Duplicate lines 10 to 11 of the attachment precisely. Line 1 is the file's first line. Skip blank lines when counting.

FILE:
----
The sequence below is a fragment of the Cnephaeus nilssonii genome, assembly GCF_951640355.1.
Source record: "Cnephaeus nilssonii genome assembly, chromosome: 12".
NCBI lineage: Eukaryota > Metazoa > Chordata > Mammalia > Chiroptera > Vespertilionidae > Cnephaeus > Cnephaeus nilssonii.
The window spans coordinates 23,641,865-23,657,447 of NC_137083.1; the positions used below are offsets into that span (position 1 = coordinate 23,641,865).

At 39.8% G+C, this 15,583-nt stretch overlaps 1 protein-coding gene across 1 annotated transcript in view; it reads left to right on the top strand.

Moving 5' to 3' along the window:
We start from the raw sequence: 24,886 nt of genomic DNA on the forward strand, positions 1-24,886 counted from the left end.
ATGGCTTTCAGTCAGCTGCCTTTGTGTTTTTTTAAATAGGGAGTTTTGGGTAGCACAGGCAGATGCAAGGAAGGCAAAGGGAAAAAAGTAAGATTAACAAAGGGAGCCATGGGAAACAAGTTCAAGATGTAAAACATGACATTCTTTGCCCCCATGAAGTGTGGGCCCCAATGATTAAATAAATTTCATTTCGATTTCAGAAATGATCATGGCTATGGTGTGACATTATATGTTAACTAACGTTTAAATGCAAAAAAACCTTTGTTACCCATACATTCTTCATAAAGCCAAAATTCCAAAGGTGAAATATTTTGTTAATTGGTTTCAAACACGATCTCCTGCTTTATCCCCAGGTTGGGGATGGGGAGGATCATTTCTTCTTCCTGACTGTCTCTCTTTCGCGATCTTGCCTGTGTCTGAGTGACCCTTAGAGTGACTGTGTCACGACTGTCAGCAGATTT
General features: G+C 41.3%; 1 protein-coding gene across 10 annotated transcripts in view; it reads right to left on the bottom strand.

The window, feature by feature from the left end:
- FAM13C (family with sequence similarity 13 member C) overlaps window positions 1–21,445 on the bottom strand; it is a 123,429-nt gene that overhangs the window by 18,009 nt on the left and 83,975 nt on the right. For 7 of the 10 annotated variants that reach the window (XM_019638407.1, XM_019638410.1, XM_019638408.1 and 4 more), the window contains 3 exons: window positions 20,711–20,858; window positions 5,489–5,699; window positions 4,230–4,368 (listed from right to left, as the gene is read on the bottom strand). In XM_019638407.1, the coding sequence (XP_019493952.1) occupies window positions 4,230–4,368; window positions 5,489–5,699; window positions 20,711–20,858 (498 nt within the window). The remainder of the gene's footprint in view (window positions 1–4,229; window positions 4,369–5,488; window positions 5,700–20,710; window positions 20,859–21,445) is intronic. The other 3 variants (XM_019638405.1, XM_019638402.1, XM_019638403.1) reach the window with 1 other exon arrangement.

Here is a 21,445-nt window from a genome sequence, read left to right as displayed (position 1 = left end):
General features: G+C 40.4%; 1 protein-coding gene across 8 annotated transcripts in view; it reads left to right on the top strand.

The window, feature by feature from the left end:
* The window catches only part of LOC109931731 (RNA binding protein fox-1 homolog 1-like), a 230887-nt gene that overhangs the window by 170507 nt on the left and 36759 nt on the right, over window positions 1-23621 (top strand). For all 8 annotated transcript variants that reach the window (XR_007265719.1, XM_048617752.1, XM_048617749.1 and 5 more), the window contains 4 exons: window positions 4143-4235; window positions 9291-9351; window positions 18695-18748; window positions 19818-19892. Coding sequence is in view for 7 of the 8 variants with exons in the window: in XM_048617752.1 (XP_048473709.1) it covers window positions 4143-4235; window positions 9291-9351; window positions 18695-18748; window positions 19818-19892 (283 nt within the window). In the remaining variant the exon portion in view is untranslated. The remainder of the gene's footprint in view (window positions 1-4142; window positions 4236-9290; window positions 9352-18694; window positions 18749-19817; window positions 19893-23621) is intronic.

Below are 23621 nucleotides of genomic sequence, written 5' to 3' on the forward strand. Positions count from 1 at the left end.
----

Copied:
The window, feature by feature from the left end:
- FAM13C (family with sequence similarity 13 member C) overlaps window positions 1–21,445 on the bottom strand; it is a 123,429-nt gene that overhangs the window by 18,009 nt on the left and 83,975 nt on the right. For 7 of the 10 annotated variants that reach the window (XM_019638407.1, XM_019638410.1, XM_019638408.1 and 4 more), the window contains 3 exons: window positions 20,711–20,858; window positions 5,489–5,699; window positions 4,230–4,368 (listed from right to left, as the gene is read on the bottom strand). In XM_019638407.1, the coding sequence (XP_019493952.1) occupies window positions 4,230–4,368; window positions 5,489–5,699; window positions 20,711–20,858 (498 nt within the window). The remainder of the gene's footprint in view (window positions 1–4,229; window positions 4,369–5,488; window positions 5,700–20,710; window positions 20,859–21,445) is intronic. The other 3 variants (XM_019638405.1, XM_019638402.1, XM_019638403.1) reach the window with 1 other exon arrangement.